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What It Means to Take a Day Off When You Have Anxiety and Depression

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Editor's Note

If you experience suicidal thoughts or have lost someone to suicide, the following post could be potentially triggering. You can contact the Crisis Text Line by texting “START” to 741741.

The following is based on one person’s experiences.

With a bit of a hangover, I wake up, ready for the day ahead. I iron my work uniform, do my hair and makeup, and ready for new challenges I may face. Then it hits… I’m not OK. I dread work, I don’t like my job but I have to make my living as everyone else does. I live with depression and anxiety.

For me, not turning up to work is more than “no-showing” for my shift.

It’s panic attack after panic attack before I even leave the door. My thoughts racing so I can’t gather them, my heart beating at ten to the dozen; then I’m hyperventilating, struggling for breath. After managing to calm myself down, the depression kicks in.

“You don’t deserve a job.”

“You’re a rubbish employee.”

“No one will care if you leave.”

So I make a decision to listen to my thoughts, get my pajamas back on and climb back into a pit of depression and anxiety and fall asleep. I wake up to five missed calls, all of which get ignored until I go back into work the following day.

“Why didn’t you come to work? You will get a disciplinary meeting for this.”

Of course, I tell my manager I was physically ill rather than mentally ill because people wouldn’t understand when all they do is treat you like you are nothing anyway. I don’t expect them to understand or sympathize with me, but I do expect that bosses should know working more than 40 hours a week in a negative environment can have an impact on your mental health.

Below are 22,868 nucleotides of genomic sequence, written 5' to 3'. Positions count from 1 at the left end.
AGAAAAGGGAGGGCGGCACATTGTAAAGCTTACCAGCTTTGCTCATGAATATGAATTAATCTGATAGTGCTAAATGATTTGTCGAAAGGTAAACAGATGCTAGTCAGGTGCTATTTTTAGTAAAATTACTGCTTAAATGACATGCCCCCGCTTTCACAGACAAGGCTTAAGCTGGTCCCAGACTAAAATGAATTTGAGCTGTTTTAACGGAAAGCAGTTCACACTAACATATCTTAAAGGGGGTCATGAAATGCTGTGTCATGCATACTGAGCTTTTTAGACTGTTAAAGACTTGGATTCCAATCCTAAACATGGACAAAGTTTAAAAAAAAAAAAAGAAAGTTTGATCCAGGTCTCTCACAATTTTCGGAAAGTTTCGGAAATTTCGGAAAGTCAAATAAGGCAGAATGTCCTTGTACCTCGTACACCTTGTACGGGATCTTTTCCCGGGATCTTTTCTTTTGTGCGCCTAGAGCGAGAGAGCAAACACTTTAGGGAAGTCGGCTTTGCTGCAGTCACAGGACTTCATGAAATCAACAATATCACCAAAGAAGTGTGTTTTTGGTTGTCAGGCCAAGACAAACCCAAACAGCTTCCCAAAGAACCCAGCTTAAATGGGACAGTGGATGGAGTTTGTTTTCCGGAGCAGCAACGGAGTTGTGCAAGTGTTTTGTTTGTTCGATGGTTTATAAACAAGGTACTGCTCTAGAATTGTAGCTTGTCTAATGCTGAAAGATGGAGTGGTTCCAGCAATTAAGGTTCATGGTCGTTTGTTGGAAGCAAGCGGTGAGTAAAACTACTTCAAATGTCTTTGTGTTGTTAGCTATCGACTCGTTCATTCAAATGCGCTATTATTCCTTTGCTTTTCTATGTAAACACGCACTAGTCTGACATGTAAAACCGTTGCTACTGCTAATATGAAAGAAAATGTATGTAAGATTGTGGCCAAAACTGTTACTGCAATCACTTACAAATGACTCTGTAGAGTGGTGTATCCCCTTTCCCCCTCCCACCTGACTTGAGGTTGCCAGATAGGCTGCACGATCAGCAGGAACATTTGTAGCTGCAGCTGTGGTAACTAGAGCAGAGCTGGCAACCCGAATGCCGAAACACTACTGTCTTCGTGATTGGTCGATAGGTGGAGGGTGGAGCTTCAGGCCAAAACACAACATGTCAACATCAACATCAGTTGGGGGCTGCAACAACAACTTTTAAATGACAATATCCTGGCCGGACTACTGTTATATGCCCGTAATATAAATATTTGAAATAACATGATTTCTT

Taking a day off for me was needed; I had hit rock bottom. I was having suicidal thoughts and had planned my suicide for after work that day. I decided to put myself first, listen to my body and brain and give myself a break I not only needed, but I deserved. Why was I getting a disciplinary meeting for putting my mental health before a job? Did I deserve it? Should I have gone to work and possibly make myself feel worse?

The answer is no to all of those questions, I do not and should not be made to feel guilty for putting myself and mental health first. That day off saved my life. And if you are someone struggling with your mental health in work, you are entitled to a day off and you are not entitled to be made to feel guilty for putting yourself first because it could have been worse that day. You also do not have to explain yourself to anyone at all.

Take time for yourself; you need it. You are important, loved and worthy of living. Do not be made to feel guilty for struggling. You deserve better than that.

Photo by Annie Spratt on Unsplash

Originally published: December 10, 2018
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